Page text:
I love the Mueller Affordable Program, I’ll just put that out there as my bias before I start talking about tax appraisals. It’s that time of year when Travis County Appraisal District give everyone the bad news that property taxes are going up. The real estate market in Austin is booming and many homes are worth much more than they were last year, so it’s reasonable for TCAD to levy more tax per the Texas Property Code.
How does this impact the Mueller Affordable home owner?
Well, one piece of good news is that TCAD, when it knows about the program, only uses the affordable portion of the home for it’s tax appraisal.
To illustrate this, I invented a fictitious home for a few charts below.
- Market value: $220,000
- Affordable price: $132,000
In rough terms, the buyer will own 60% of this home, so TCAD only calculates appraised value based on the affordable price, or $132,000. They wrote a letter in 2009 to that effect. With a tax rate of 2.3%, not allowing for exemptions, this amounts to a monthly property tax bill of $253.
Now, in my little model, the value of homes increases linearly at 3.5% per year. This is completely artificial, and real estate markets are certainly not linear. So the market value continues to climb.
In the first scenario, after year zero, TCAD starts to raise the value upon which the taxes are collected – the assessed value by the maximum they are allowed for a homestead, i.e. 10%. To repeat, there is a cap of a 10% increase in property tax bills for homestead property in Travis County(unless you remodel or sell the home). By Year 9, the value that TCAD are collecting taxes upon is already the market value, and now the monthly tax bill is $575. That’s an increase of $322 in bills per month.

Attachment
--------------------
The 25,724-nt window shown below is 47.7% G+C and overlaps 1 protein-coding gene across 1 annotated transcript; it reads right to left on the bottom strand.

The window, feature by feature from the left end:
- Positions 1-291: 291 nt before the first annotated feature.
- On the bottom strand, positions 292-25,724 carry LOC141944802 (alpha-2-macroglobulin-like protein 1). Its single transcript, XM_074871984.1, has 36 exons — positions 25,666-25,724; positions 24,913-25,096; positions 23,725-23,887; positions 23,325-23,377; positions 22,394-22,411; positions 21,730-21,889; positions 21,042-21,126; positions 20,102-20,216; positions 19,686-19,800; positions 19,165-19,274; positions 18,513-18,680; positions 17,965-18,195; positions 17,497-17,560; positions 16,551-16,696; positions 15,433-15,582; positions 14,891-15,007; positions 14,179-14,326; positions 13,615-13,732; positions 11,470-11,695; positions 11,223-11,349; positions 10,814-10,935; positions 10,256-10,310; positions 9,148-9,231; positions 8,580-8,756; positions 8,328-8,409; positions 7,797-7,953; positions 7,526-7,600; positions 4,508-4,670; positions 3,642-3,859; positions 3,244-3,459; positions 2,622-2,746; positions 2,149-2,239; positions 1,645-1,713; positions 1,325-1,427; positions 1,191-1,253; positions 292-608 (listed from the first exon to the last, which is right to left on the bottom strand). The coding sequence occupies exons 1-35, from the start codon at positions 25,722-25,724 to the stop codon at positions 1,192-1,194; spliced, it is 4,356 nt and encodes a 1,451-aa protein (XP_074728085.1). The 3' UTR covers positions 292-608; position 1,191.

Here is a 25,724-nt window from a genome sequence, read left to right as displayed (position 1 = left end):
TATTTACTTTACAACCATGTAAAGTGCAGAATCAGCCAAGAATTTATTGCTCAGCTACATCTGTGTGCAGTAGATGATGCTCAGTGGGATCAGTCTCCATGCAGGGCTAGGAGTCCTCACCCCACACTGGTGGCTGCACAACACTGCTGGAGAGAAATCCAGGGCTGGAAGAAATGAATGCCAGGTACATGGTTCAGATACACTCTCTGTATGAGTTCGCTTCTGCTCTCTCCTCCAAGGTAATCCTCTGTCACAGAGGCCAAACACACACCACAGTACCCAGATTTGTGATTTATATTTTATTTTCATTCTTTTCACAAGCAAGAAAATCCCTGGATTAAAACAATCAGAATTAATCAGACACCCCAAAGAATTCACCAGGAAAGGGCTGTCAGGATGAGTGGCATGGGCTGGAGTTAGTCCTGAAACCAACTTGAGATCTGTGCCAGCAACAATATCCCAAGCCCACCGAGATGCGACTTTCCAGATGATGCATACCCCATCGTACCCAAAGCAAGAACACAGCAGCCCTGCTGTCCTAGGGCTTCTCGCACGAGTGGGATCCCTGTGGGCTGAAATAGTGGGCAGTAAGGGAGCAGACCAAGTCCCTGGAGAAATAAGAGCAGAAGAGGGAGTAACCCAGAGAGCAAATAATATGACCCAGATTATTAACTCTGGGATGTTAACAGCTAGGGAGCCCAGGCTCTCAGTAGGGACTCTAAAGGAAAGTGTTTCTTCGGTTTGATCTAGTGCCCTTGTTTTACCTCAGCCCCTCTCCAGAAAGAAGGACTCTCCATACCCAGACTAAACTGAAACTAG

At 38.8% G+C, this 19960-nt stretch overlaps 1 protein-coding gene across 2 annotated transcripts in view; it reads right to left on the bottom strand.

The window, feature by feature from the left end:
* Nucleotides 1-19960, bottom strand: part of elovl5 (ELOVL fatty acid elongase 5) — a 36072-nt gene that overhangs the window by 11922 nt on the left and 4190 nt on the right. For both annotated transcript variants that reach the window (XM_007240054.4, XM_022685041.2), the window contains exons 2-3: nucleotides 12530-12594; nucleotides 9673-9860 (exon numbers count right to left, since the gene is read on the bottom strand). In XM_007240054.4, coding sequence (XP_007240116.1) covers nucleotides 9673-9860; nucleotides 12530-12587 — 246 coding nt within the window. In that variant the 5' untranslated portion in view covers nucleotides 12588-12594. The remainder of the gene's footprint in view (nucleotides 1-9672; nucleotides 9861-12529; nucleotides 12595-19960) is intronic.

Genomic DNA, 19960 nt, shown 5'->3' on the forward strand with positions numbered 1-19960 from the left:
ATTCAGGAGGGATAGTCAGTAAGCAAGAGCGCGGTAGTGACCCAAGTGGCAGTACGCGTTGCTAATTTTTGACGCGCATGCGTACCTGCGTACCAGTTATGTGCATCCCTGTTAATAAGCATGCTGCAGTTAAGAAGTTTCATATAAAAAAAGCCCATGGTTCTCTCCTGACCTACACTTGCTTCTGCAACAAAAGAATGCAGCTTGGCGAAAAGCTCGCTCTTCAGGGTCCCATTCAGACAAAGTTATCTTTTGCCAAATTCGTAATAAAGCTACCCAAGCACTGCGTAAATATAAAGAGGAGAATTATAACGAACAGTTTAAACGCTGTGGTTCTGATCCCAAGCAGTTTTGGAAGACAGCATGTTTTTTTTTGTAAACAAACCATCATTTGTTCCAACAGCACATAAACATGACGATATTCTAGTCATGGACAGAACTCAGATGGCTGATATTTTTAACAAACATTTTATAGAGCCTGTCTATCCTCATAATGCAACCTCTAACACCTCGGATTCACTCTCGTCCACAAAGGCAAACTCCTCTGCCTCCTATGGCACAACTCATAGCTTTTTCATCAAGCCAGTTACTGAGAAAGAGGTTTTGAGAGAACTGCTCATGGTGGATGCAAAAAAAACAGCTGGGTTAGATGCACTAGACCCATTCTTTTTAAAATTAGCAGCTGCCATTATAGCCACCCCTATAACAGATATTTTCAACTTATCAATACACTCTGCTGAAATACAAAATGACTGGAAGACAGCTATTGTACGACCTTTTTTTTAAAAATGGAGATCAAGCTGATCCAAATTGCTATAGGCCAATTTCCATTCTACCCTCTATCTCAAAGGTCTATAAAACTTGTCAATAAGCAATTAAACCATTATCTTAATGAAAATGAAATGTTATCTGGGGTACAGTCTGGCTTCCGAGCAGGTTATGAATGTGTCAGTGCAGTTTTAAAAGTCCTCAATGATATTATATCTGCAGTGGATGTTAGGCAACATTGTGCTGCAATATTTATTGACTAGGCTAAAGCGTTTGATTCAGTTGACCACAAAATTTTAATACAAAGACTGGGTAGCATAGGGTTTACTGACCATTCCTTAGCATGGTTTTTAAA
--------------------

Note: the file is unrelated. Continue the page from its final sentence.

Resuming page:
In the second scenario, after year zero, TCAD takes a more leisurely increase in assessed value at just 3.5% – the same fictitious constant we used for market value appreciation. By year 9 in this model, the monthly tax bill is now $345 – an increase of $92 per month over the first year.
So why does this matter? The income restrictions on the affordable buyer are pretty tight – you have to earn enough but not too much. And if you’re adding to the annual property tax bill year on year, sooner or later, some people are going to be forced to sell.
Now the good news in all of this is that my model ignores inflation, so those who are in employment will hopefully benefit from some wage increases during the period, and hopefully salary rises will offset the increase in property tax.
The bad news is that the affordable home buyer who just managed to qualify now, and sees rises in property taxes in the next several years may not be able to foot the increased bills.
So what to do?
- If you bought a home in the affordable new or resale program, ensure that you file your homestead exemption. This caps the rise in appraised value at 10% each year.
- If you bought an affordable resale home, be prepared to protest your taxes. It seems that TCAD don’t necessarily know the affordable price you paid, and will tax you on the market value.
It seems that there are many nervous people faced with a 10% rise in their property taxes this year – if you have any questions, please get in touch.